Warp, Weft, and Way

Chinese and Comparative Philosophy 中國哲學與比較哲學

A ground-breaking book on Chinese political philosophy

…by me, of course!

Here is a link: http://www.amazon.com/China-Political-Philosophy-Kingdom-Theories/dp/1780320752

And, my own objective view is well supported by a very authoritative voice (based upon the number of posts here, this voice must have been the most authoritative in Chinese philosophy):

“Tongdong Bai’s new book pulls off a remarkable balancing act. It is accessible and yet provocative; it is solidly based on China’s early history and yet full of fascinating comparisons with Western thought and with the contemporary world. It is a splendid introduction to Chinese philosophy for all readers.” – Stephen C. Angle, Wesleyan University

Now that you’ve seen my ego (too much of it, I guess), let me be modest for a moment. In this book, I argue that the Chinese transitions from the Western Zhou to the Qin dynasty were comparable with European modernization in many ways. The pre-Qin thinkers, then, were addressing problems of modernity. One implication of this crazy claim is that pre-Qin Chinese philosophy is first and foremost a political philosophy. Since they are about problems of modernity, the contemporary relevance of pre-Qin philosophical ideas is then apparent.

And now is your turn to show how crazy I must have been! (If you wish to trash my book in the form of book review, please let me know, and I’d be happy to arrange a copy to be sent to you.)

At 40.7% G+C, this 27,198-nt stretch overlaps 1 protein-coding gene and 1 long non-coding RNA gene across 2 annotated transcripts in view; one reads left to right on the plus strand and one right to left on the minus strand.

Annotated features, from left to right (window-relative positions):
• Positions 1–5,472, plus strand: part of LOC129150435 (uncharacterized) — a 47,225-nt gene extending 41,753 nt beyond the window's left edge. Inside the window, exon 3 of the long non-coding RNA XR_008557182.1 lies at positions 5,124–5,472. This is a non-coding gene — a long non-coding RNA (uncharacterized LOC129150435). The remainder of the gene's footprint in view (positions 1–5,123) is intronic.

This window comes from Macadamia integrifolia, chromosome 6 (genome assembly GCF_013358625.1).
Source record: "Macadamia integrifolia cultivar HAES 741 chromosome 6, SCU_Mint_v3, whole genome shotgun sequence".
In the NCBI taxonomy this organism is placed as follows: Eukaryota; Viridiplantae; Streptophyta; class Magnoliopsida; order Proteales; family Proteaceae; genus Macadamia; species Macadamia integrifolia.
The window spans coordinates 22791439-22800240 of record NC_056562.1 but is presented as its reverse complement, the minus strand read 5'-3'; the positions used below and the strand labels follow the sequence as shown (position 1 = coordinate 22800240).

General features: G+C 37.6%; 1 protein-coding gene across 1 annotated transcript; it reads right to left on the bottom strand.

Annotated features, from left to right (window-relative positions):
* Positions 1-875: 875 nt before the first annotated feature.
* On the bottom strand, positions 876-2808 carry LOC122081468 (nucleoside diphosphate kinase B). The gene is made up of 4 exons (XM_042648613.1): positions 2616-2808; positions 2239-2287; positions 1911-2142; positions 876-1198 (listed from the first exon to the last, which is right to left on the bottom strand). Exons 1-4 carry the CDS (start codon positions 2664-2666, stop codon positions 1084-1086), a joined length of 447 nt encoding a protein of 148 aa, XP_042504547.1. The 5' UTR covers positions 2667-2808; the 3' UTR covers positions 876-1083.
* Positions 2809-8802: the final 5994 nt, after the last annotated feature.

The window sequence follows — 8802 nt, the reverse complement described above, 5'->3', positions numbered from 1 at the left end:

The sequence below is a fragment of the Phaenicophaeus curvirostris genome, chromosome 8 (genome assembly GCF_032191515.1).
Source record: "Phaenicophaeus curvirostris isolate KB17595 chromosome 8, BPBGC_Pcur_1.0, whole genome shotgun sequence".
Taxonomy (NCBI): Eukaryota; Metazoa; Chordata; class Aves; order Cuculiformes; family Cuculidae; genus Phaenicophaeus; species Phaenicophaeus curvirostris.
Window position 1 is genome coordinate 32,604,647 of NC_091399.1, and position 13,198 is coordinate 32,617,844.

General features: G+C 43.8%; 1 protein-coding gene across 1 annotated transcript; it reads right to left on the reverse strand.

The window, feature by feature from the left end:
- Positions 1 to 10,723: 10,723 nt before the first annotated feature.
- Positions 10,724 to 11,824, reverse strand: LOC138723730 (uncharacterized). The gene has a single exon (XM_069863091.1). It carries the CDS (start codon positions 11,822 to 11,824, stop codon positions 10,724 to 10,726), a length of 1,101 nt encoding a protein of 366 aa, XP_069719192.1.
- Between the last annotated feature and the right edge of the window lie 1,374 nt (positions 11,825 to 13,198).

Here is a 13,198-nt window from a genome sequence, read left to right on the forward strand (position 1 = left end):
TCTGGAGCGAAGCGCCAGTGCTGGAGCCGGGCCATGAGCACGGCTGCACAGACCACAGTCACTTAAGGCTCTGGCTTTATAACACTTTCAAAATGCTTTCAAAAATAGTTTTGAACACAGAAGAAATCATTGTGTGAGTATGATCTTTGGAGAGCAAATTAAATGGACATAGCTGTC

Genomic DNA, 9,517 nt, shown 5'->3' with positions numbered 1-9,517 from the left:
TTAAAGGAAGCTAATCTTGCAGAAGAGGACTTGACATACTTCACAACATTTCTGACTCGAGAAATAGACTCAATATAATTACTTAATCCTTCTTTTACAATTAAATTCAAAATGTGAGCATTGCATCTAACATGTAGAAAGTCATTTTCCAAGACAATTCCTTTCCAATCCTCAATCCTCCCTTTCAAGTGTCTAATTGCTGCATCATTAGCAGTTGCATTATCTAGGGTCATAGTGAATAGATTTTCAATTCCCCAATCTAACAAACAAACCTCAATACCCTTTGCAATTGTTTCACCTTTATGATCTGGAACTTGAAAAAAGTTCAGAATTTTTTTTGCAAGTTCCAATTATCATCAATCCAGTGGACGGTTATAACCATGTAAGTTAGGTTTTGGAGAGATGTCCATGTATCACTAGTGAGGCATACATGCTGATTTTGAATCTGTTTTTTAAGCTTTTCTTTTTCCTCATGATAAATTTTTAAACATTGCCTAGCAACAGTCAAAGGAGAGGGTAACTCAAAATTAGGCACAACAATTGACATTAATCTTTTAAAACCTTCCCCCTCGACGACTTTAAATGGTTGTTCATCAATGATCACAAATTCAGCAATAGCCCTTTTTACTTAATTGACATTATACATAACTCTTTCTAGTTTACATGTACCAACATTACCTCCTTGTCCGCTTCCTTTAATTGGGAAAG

December 13th, 2012 Posted by | Books of Interest, Chinese philosophy - 中國哲學 - 中国哲学 | 5 comments

5 Responses to A ground-breaking book on Chinese political philosophy

  1. Steve Angle says:

    Hi Tongdong — I am pleased that our move to the new server, thus making the blog accessible in China, has unleashed you. 🙂 Welcome. We look forward to further posts and comments from you.

    Reply
  2. Manyul Im says:

    Yes; the work to get a new server will have been worth the effort if more readers in China are aware of the blog and become participants in it. Your book looks great, Tongdong. I’m looking forward to reading it.

    Reply
  3. baitongdong says:

    Thanks, Steve and Manyul. Now that it is convenient for me to come here, I’ll bark from time to time.

    Reply
  4. Hock G. Tjoa says:

    I would be interested in reading and reviewing your book. I studied “intellectual history” at Harvard (Ph.D., 1972), but it was of European ideas. In the last ten years, I have turned to Chinese subjects and recently translated selections of the Romance of the Three Kingdoms as The Battle of Chibi. My email is tjoa.books@gmail.com if you wish to send me a copy of your work.

    Reply
  5. Ben Huff says:

    I very much agree that the pre-Qin philosophers are struggling with key problems of modernity! This is part of why I think Confucian thought has so much to add to Western work on the virtues, where the best sources (Plato, Aristotle) have a rather pre-modern sensibility. I hope I’ll get a good look at your book soon.

    Reply

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